pfSense router

Up until very recently, I was thinking of having a pfSense router run as a VM on the “does-it-all” server. But then, yesterday, Wendell called it “the forbidden router” in his most recent video so I guess I won’t do that? All jokes aside, he made very good points. So I was thinking of buying a NETGATE 4100 BASE PFSENSE+ SECURITY GATEWAY. It would host my pfSense router and supports 2,5Gbps networking. Any feedback on those devices?

Having my own router means several things:

  • I can use a different DNS resolution server than the one used by my ISP, thus optimizing privacy. I was thinking about Cloudfare’s service. Any thoughts on that? Do you recommend other solutions?
  • I have a paid subscription to PIA VPN services. Would it be possible to have it run at a router’s level and have every internet packet go through VPN tunneling and encryption?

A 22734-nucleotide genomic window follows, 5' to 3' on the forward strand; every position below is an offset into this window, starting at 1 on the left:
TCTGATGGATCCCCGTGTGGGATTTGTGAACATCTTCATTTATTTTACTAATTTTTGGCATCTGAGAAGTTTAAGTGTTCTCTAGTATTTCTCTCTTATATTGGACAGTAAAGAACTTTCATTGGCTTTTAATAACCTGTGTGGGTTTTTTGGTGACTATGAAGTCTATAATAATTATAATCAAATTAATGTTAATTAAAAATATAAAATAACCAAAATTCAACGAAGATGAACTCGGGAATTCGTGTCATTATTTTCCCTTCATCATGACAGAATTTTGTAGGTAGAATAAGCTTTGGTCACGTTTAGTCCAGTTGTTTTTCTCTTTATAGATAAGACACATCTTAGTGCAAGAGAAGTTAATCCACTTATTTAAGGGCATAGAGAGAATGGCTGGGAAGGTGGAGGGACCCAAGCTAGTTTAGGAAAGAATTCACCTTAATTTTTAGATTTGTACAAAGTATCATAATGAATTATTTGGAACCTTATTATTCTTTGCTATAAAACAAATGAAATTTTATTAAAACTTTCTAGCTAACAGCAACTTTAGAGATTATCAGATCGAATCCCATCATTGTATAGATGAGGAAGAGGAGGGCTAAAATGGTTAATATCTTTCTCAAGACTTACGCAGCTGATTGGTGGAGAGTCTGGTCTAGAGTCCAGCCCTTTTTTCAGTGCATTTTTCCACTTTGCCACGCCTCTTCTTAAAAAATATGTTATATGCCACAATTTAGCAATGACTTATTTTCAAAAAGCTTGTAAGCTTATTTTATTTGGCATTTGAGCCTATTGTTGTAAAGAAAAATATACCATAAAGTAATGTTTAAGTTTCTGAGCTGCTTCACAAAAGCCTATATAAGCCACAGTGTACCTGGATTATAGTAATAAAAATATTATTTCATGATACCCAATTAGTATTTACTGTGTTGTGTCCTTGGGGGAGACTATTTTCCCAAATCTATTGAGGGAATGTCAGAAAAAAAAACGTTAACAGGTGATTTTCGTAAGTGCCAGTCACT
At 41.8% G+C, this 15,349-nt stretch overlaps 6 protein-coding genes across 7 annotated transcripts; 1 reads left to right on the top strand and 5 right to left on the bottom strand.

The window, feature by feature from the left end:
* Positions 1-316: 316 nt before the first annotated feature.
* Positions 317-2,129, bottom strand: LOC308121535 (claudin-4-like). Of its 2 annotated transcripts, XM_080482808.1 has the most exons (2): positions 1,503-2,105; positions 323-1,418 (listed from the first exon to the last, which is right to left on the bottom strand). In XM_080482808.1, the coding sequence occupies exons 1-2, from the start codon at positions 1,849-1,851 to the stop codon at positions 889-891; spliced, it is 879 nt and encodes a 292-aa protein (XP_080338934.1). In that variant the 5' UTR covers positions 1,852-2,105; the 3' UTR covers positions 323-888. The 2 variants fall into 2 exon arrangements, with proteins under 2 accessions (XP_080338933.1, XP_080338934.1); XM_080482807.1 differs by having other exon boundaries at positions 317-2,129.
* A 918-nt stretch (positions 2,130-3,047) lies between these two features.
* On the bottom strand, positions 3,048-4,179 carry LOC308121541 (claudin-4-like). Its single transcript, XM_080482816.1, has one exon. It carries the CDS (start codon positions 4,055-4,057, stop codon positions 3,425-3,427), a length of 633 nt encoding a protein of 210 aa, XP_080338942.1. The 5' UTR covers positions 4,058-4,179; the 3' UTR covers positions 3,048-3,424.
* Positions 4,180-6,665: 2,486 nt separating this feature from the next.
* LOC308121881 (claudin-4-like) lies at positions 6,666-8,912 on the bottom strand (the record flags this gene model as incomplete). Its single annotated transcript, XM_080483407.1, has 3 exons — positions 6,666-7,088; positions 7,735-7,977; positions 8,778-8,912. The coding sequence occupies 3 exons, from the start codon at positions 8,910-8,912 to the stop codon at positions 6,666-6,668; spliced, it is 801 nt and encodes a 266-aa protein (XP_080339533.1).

• By using both a different DNS resolution server and a VPN service, I would like to create a network wide add blocking system, like pi-hole. Is this something I can setup directly within pfSense or do I need to have it running on a seperate VM on my network?
  • I would like to set up at least 3 seperate VLANs with: 1 main VLAN with everything that need to communicate on the network (Main PC, Media PC, Android tablet, NAS, etc.), 1 seperate VLAN with dedicated WiFi SSID for guest use (with only internet connection, and no access to other devices on the network and a 3rd seperate VLAN for IoT things (so far, only my connected vacuum cleaner, but the list might expand) for only internet access.